Geordon Blanton’s championship senior year

June 9, 2017 FieldsColumn

BY MIKE FIELDS

J.C. Blanton remembers last summer when his son Geordon told him he’d like to win three state championships his senior year at Johnson Central.

“I told him if he got one he’d be lucky,” J.C. said.

Geordon must be a lucky guy; it helps that he’s an exceptional athlete, too.

Geordon Blanton

After leading Johnson Central to its first state football title last fall, and after winning his second individual state wrestling title this past winter, Geordon Blanton is playing for the Golden Eagles in the Whitaker Bank/KHSAA State Baseball Tournament this weekend.

Blanton hasn’t taken time yet to relax and reflect on just how special his championship senior year has been.

“I can sit back and think about everything this summer when my high school season is over,” he said. “Right now I want to make sure I live in the moment, enjoy it, and soak it all up.”

Jim Matney, who coached Blanton in football and wrestling, called Blanton’s accomplishments “a dream-come-true. Honestly, it’s something we’ve talked about ever since he was in elementary school. You could tell he was very gifted, and anytime you have a gifted athlete you want them to dream big and have big goals. And you have to preach to them to stay with it and work hard.”

Blanton once considered narrowing his focus to just baseball, but after talking it over with his dad and his coaches, he saw the benefit of playing multiple sports.

“If you only play one sport for four years in high school, there’s not much progress you can make,” he said. “There are probably some things you can tune up, but if if you play three sports, then go to one sport in college, you can make a huge jump. That’s what I’m looking to do.”

Matney, who’s had dozens of athletes earn college scholarships, has the same viewpoint.

“College coaches come in here and tell me they want kids that play multiple sports,” he said. “They tell me if you’ve got a kid who’s a college football recruit but plays three sports, he may have only reached 50 or 60% of his potential. They look at that as a positive, because when he gets to college and concentrates on one sport, he’s got that much more room to get better.”

Blanton, who has signed to play baseball at Marshall, could have played football or wrestled at the next level if he had taken up college offers in those sports.

Geordon Blanton was a four-year starter in football, and helped Johnson Central win its first state title last fall.

He was a four-year starter in football, a playmaker on offense and defense. He was a standout receiver the past two years, piling up more than 1,500 yards and 17 touchdowns.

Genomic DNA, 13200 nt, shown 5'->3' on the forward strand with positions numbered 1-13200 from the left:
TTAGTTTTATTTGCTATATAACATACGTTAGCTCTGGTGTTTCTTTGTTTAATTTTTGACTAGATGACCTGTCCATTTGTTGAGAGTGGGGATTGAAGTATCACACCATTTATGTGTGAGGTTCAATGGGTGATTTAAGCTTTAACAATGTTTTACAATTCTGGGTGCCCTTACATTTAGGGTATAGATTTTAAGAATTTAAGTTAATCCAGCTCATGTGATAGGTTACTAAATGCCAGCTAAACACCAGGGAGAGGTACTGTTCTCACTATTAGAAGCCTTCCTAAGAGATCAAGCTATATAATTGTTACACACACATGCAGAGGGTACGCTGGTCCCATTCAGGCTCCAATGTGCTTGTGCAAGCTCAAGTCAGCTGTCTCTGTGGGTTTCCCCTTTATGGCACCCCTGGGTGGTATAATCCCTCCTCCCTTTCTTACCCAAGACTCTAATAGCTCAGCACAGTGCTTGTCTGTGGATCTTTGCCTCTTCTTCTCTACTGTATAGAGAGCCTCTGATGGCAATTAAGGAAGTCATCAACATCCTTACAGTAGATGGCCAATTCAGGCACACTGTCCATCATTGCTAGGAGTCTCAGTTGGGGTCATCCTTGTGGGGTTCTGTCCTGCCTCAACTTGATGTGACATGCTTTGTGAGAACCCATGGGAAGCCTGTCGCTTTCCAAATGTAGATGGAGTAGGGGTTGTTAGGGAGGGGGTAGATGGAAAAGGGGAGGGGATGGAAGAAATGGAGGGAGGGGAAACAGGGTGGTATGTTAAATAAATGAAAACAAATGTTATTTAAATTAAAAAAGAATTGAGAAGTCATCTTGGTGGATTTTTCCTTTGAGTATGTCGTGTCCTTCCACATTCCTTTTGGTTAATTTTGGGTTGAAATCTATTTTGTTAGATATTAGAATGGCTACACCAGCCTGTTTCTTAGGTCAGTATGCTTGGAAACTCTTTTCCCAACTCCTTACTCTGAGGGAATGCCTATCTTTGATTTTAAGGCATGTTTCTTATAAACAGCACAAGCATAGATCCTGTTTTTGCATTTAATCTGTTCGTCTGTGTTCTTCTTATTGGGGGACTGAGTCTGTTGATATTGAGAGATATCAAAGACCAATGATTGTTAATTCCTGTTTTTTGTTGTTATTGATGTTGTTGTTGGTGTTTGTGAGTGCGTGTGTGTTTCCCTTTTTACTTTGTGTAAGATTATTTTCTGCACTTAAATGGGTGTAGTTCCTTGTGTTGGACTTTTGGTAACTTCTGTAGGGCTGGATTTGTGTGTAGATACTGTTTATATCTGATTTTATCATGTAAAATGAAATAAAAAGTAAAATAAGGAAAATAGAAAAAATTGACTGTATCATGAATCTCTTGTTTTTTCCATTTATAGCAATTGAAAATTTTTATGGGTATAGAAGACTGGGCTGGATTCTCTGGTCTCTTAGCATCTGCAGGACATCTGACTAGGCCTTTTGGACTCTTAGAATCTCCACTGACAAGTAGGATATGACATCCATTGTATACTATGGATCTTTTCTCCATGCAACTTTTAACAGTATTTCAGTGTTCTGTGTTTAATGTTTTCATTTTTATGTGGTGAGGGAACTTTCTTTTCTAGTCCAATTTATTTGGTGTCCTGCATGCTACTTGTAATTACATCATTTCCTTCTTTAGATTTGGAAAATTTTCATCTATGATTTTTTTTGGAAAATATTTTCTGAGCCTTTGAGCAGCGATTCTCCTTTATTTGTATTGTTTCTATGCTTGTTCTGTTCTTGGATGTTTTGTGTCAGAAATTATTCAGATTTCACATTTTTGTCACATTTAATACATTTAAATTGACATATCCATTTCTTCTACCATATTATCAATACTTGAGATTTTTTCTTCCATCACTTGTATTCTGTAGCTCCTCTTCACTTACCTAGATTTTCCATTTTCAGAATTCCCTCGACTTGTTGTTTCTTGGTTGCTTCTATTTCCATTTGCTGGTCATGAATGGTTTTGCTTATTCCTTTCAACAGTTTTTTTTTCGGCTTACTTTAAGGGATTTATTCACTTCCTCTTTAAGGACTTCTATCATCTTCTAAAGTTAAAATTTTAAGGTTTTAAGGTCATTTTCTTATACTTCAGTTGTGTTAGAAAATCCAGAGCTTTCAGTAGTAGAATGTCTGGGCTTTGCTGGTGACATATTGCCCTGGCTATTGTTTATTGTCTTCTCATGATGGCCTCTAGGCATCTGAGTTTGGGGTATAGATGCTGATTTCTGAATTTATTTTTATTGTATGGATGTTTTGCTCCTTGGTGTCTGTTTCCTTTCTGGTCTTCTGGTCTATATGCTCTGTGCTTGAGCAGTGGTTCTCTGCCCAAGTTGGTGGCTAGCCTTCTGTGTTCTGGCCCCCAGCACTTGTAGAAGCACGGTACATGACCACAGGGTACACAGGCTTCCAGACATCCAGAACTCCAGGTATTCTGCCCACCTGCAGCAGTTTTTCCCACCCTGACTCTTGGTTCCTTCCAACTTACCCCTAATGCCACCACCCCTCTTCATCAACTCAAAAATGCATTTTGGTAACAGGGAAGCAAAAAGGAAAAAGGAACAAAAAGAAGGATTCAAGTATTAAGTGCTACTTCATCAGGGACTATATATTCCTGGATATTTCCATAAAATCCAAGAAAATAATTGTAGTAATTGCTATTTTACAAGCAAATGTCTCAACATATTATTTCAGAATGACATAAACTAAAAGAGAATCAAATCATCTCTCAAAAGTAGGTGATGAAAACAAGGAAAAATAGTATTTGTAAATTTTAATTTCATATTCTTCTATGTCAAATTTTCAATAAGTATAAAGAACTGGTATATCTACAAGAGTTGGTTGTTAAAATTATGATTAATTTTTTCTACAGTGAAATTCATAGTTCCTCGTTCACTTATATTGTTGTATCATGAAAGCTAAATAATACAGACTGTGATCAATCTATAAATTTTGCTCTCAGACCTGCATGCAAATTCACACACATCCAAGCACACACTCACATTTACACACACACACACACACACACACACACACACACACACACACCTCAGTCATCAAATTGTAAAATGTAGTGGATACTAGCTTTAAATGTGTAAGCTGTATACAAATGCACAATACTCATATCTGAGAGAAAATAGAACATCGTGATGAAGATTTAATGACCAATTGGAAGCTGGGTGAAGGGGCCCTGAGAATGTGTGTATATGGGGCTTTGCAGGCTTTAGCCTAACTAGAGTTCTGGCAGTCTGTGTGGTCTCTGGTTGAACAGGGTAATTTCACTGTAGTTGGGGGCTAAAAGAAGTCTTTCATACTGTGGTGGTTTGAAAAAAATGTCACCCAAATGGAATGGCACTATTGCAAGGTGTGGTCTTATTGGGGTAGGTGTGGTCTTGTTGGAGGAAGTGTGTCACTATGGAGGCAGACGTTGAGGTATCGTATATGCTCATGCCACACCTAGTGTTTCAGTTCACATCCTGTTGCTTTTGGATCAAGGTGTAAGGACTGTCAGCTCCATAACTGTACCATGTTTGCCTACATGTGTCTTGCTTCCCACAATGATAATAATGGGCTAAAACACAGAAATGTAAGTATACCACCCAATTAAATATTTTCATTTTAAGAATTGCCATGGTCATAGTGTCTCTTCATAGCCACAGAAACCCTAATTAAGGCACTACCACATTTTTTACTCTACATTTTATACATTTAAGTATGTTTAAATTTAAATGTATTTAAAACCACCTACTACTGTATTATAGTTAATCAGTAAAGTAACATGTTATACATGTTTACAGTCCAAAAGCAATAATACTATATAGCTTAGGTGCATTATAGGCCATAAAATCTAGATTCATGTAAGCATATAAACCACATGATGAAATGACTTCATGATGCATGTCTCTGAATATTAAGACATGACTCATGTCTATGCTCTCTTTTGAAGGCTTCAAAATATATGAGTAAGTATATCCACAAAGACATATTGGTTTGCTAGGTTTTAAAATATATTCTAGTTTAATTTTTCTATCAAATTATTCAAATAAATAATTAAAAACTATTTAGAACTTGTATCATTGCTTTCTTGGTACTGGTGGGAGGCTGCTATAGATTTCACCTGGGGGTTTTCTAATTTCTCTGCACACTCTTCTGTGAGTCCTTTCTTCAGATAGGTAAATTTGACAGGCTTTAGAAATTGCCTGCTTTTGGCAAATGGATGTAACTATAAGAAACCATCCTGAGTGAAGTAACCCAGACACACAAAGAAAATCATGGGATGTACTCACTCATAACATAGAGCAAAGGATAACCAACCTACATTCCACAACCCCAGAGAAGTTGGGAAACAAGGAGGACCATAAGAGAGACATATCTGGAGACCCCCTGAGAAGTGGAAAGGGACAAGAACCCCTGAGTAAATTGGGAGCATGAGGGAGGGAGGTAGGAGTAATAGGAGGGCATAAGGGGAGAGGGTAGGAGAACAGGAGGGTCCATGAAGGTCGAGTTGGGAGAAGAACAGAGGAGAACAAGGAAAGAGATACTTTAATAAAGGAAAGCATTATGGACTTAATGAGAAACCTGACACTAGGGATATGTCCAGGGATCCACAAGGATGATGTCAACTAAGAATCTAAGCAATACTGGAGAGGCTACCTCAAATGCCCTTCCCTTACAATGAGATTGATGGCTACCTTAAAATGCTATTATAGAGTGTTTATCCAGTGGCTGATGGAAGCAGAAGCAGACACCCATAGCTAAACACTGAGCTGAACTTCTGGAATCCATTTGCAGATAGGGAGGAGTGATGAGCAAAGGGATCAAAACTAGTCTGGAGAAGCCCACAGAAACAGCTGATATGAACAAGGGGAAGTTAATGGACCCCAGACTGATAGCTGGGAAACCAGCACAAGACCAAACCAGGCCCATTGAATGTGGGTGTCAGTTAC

“He was close to uncoverable,” Matney said. “He was a return man, too, and a big play guy on defense (at cornerback). He did everything.”

Johnson Central broke through and won its first state football championship last fall, demolishing Franklin-Simpson 48-0 in the Class 4A finals.

“To be the first team to bring a state title to Johnson Central and end that drought for the community was amazing,” Blanton said.

Blanton got involved in wrestling at an early age. He was competing for the middle school team when he was in the first grade, and he was wrestling with the varsity by the time he was a seventh-grader.

His dad also wrestled for Johnson Central, and was the first in school history to earn a medal at the state tournament by taking fourth place at 182 pounds in 1984.

Geordon said his dad needled him for years that he held family bragging rights until Geordon could earn a KHSAA medal.

The son supplanted his dad as family mat champ when he won the state title at 142 pounds as a sophomore. “When I won it I said, ‘You can’t say anything to me now,” Geordon recalled with a laugh.

He won another state title, at 160 pounds, a few months ago.

Blanton credits his time spent on the mat for his success in football and baseball.

Geordon Blanton won his second individual state wrestling title this past season. (KHSAA photo)

“Wrestling is the best sport to help you with every other sport,” he said. “It makes you a better overall athlete in every way. Your body gets more agile, you get leaner and you get better feet. And most important, it instills mental toughness in you.”

But Blanton always thought baseball was his best sport. He earned a starting spot on Johnson Central’s varsity when he was an eighth-grader. He helped the Golden Eagles win the 15th Region as a freshman, junior and again this year.

He’s a sure-handed shortstop and a solid hitter (.381, 55 runs, 33 RBI this season).

Johnson Central baseball coach Shawn Hall said Blanton “has something in him you don’t see very often. It’s like this motor, this energy level. It’s special. He’s such a great worker and has that ambition to want to excel at everything. He brings that energy, that attitude and that leadership from football to wrestling to baseball.

“He’s a once-in-every-20-years kid, and we’ve been blessed to have him.”

Blanton added another title recently when he was named the Dr. Rudy J. Ellis Sports Medicine Male Athlete of the Year by the Kentucky High School Athletic Directors Association.

He accepted the award at the Kentucky Athletic Hall of Fame induction ceremony on June 1 in Louisville.

J.C. Blanton noted that his never-nervous son wrote his acceptance speech on the ride to Louisville, and won over the big crowd with his delivery.

Four of the seven Hall of Fame inductees who followed him referenced his speech.

“That’s Geordon,” his dad said. “He’s always exceeded my expectations, and my expectations are unbelievable because, if you know me, I expect greatness.

“But every time we get in a situation where I don’t think we can climb that hill, some way, Geordon figures out a way to get around it or get over it.”

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